Useful Lab Equipment
One of the most useful items of lab equipment, achemical fume hoodhelps protect against hazardous fumes, vapors and particles. From high school classes to large corporate research facilities, this expensive equipment offers great utility.
Although they appear similar in appearance, chemical fume hoods and biosecurity cabinets safeguard against different types of threats. Research or experimental activities under a laboratory fume hood should meet a manufacturer’s precise specifications for its intended use. These ten quick safety tips assist people working with potentially dangerous chemicals:
Tip Number One: Keep Written Protocols Nearby
Some institutions (even universities) post guidelines for using this equipment online, but fail to keep clear written instructions close to each unit for maintenance workers, students and faculty to consult. Maintaining a set of visible posted directions beside the hood costs little money, but assures that everyone understands how to maintain the equipment in good working order.
Tip Number Two: Check Airflow
Experts such as the Occupational Safety and Health Administration recommend checking the airflow prior to each use. Although some units furnish alarms to alert everyone to a malfunction, other models do not. Additionally, even monitors will occasionally cease working correctly on poorly maintained machines. A functional hood provides air flows that remove potentially dangerous fumes and help ventilate around volatile chemicals.
Tip Number Three: Close Full Sashes
Follow manufacturer recommendations for each unit after use. Generally, a full sash should be closed. This step will help prevent fume residues which might remain from previous sessions from entering the lab.
Tip Number Four: Reduce Distractions
Place laboratory fume hoods in low traffic areas within the room. Particularly when someone works under the hood, passing foot traffic nearby can prove distracting. Since this equipment helps safeguards against accidents, experts recommend minimizing anything that might disrupt the mental concentration of a hood user.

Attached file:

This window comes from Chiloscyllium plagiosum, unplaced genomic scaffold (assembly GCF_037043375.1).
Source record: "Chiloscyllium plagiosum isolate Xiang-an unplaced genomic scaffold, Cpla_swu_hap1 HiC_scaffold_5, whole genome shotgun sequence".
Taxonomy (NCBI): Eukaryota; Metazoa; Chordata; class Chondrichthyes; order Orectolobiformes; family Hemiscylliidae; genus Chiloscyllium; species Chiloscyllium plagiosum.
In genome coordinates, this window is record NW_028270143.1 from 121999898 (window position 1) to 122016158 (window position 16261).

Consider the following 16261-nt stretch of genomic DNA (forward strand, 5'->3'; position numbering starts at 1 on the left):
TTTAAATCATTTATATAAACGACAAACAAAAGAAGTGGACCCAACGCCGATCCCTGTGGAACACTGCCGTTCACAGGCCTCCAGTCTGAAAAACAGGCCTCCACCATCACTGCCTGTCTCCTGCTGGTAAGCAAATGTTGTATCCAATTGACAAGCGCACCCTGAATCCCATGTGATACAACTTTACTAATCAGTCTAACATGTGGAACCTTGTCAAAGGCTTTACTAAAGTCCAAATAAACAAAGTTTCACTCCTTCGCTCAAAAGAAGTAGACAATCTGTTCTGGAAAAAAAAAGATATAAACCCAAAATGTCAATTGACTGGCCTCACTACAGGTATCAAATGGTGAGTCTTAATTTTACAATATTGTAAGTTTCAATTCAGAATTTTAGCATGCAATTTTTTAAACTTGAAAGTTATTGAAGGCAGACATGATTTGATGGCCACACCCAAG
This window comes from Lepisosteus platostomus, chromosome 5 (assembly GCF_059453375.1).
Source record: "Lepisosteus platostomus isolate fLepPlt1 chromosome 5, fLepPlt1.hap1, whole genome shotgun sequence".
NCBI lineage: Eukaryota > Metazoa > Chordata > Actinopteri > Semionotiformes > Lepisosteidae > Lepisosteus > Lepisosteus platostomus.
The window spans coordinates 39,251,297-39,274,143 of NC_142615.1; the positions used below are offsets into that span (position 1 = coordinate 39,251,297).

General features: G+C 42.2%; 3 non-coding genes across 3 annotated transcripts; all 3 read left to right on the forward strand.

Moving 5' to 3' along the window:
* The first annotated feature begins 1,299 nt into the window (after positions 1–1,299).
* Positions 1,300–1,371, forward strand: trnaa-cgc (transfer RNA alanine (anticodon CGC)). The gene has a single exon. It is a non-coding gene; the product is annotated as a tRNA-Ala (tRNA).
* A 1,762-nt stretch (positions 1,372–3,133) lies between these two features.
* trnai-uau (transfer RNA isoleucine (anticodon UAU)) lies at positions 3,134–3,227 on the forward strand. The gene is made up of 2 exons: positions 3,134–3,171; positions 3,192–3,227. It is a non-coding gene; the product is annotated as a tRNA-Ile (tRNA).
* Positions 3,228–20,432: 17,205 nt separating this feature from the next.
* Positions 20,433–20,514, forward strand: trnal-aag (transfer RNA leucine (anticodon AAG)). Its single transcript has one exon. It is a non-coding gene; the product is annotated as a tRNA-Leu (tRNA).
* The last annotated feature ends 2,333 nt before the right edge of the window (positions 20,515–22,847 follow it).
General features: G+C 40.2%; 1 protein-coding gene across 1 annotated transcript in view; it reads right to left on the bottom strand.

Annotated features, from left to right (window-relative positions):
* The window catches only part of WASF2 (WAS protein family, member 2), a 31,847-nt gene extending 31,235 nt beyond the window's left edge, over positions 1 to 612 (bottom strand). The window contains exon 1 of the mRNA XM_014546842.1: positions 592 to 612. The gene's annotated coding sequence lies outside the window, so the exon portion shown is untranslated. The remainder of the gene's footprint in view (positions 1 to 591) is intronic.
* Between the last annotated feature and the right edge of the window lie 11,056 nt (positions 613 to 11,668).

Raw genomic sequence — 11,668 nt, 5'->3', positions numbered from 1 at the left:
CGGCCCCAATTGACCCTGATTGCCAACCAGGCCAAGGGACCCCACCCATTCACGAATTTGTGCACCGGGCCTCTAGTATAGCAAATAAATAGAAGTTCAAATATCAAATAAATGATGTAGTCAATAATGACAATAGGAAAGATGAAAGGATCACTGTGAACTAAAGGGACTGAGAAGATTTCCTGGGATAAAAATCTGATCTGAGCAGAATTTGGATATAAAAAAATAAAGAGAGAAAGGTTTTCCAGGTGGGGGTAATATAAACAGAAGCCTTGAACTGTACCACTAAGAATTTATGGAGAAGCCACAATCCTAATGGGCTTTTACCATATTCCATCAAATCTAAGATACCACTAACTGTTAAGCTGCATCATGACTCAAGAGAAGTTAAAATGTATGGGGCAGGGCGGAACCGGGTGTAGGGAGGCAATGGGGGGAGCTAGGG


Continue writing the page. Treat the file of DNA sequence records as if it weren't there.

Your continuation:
Tip Number Five: No Obstructions
Labs need to check that nothing blocks or obstructs the exhaust system.
Tip Number Six: Reduce Clutter
To avoid problems, safety experts recommend minimizing the number of items placed around the work area of the hood. Although some procedures require the use of volatile chemicals, keeping the work area as free of clutter as possible remains advisable.
Tip Number Seven: Place Chemicals Inside
Place chemicals fully under the hood and not along the exterior. Shorter people may display a tendency to work in locations very near the outer edge of the hood. The lab should provide access to enable them to reach fully underneath in order to move chemicals into place beneath the vents. Placing substances that produce fumes too close to the exterior won’t achieve the goal of preventing escaping vapors from seeping into the lab environment.
Tip Number Eight: Provide Immediate Maintenance
Some experts recommend offering immediate maintenance assistance in some settings if a hood becomes unavailable due to a mechanical issue. While some labs enjoy the ability to use alternate hoods, in settings where that option does not exist, prompt maintenance can prevent work flow disruptions. Often maintenance issues involve concerns such as lighting. However, since the equipment proves expensive to replace, maintaining a regular periodic maintenance schedule to check operations and correct problems early can often prevent inconvenience and expensive delays.
Tip Number Nine: Share Specifications With Maintenance
Since different models of hoods sometimes exist within a single lab and identifying equipment proves challenging in some settings, it may help maintenance or environmental health departments to have copies of model specifications shared with them. Having portions of this documentation on file enables routine exterior cleaning and maintenance overhauls at correct intervals.